The risk of implant selection which affect in functional outcomes seems logical and have many studies on back but for mortality maybe represented not that. Overall, mortality seems to be highest in men, nursing home residents, patients older than 90 years, patients treated nonsurgical, patients with significant cognitive impairment or comorbidities, and patients who are unable to ambulate independently [6-8]. Authors of one study noted that patients with intertrochanteric fractures were sicker at baseline, with greater comorbidities, and thus may have higher morbidity and mortality rates [3].

Overwhelming of rigid construct fixation is according to many studies which have better functional outcome after nailing compare to side plating. Patients who underwent intramedullary nail procedures had a shorter length of stay by 1.0 day (P < 0.001), but no other outcome of adverse events, readmission, or operating room time showed any difference between the two groups [5]. Oneyear mortality rates have been reported to be as wide ranging as 12% to 37% [9-11]. According to Nationwide Inpatient Sample data from 2005, the in-hospital death rate after hip fracture was 2.8% [12]. However, hip fractures in general substantially increase the risk of death in elderly patients. A meta-analysis of prospective studies found relative hazard rates form mortality during the first 3 months after hip fracture to be a relative risk of 5.75 in women and of 7.95 in men [13].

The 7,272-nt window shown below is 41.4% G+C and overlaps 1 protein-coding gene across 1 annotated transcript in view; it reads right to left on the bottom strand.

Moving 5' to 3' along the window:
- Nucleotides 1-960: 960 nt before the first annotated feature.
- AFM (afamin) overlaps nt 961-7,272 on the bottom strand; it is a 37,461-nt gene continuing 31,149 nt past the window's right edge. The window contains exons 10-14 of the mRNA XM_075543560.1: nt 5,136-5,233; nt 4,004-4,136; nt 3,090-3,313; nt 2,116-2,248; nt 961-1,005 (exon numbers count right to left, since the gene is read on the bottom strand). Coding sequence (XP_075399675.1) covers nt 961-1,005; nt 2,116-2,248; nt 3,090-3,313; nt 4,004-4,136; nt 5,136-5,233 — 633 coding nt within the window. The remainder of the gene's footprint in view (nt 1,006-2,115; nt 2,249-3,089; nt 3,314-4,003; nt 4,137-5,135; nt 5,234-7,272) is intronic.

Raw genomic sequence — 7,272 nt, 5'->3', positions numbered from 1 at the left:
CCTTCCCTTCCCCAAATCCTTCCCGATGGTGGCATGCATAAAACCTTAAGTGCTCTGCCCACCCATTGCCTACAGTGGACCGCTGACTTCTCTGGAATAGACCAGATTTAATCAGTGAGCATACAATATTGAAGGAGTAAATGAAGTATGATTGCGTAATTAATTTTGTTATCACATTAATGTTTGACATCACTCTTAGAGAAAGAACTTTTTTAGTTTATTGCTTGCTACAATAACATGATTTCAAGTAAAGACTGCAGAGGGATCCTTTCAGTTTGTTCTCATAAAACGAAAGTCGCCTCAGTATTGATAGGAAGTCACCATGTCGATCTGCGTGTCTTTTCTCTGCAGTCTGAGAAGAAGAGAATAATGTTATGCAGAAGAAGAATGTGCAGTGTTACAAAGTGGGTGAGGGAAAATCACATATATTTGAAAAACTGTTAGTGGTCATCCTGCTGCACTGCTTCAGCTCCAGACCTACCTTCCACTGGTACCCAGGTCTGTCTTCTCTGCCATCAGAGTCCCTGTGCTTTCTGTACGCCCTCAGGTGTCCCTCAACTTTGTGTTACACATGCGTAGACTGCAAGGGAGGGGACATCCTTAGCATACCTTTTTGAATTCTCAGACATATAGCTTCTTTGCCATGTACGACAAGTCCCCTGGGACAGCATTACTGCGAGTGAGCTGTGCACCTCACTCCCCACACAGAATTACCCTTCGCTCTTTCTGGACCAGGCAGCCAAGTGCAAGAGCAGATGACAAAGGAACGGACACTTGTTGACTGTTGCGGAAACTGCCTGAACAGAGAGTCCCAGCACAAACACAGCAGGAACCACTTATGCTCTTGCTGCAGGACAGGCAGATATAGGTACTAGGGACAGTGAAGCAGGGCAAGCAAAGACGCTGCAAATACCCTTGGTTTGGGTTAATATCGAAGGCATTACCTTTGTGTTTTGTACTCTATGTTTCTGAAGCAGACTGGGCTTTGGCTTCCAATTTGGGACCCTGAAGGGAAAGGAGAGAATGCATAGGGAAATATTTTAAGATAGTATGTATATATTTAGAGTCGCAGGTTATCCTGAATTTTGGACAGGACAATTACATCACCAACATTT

In a prospective trial in which they compared nailing with plating for stable intertrochanteric hip fractures, the authors found significant loss of function in the first 6 months in the plate group. However, they found no difference in functional scores at 1 year. The mortality rates and complications rates were similar [14]. As we got there is no deference in mortality after one year in hip fractures and comorbidity risk factors may have a stronger than implant for mortality prevention [15]. Last but not least, prevention of falling in well developed country seems have a potent evidence for overall diminishing of number of deaths in this population.